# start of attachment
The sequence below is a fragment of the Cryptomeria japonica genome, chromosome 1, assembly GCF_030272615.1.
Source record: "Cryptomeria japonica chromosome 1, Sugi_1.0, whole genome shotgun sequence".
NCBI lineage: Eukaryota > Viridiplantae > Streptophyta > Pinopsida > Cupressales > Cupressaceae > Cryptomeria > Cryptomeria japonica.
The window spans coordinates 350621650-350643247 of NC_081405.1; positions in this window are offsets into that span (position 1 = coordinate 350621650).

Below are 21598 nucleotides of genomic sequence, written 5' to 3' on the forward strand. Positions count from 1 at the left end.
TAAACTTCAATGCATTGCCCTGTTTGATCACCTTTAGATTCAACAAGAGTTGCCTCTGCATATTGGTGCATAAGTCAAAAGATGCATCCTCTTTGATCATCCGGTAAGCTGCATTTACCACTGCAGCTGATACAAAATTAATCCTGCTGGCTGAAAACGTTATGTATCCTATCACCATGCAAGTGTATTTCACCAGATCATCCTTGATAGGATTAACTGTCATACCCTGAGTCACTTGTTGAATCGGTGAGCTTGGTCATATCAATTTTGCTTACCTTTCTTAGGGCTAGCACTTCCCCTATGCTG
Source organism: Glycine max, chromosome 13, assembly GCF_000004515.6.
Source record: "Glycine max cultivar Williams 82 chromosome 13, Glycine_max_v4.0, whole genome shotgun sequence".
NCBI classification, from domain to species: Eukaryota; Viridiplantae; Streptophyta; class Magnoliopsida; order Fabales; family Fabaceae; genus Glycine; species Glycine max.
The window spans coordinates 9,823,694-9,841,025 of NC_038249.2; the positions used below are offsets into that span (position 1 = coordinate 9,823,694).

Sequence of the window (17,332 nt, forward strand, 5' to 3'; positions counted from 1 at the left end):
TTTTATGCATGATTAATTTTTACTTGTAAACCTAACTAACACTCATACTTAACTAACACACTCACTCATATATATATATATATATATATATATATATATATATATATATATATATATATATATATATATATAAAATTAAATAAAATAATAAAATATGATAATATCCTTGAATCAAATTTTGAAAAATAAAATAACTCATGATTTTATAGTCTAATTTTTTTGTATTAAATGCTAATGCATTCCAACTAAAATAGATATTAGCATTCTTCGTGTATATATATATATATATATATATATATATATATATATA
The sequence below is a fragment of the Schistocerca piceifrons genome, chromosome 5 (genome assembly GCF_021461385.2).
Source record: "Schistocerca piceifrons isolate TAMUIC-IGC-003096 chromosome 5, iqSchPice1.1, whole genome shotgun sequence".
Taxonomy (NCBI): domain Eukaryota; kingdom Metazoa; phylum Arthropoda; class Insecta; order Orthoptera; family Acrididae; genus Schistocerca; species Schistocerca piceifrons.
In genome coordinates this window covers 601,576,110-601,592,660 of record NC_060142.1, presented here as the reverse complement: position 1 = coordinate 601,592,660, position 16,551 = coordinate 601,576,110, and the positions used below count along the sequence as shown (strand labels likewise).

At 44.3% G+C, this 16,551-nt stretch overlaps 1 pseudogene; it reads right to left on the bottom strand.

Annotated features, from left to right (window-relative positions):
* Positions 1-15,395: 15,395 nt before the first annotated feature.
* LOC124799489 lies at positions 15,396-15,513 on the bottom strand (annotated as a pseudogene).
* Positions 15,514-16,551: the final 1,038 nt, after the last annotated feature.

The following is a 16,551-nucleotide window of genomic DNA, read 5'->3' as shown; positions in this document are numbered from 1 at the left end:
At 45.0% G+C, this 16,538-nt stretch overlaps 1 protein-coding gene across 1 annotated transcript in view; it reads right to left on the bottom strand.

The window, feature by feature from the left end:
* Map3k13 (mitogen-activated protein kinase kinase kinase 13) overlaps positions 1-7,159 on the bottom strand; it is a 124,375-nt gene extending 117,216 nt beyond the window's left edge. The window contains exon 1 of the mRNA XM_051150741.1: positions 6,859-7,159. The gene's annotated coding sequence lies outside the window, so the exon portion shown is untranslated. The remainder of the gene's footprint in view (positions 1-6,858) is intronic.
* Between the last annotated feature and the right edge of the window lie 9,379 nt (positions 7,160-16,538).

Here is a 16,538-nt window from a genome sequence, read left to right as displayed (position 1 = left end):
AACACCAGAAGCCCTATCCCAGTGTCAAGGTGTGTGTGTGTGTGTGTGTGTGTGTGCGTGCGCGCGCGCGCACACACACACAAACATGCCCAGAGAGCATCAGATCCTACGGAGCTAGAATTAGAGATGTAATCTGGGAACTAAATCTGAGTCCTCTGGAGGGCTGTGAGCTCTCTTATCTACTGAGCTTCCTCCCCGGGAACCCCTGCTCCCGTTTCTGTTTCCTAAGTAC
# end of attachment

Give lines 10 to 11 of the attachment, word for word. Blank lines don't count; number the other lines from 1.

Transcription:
The window spans coordinates 9,823,694-9,841,025 of NC_038249.2; the positions used below are offsets into that span (position 1 = coordinate 9,823,694).

Sequence of the window (17,332 nt, forward strand, 5' to 3'; positions counted from 1 at the left end):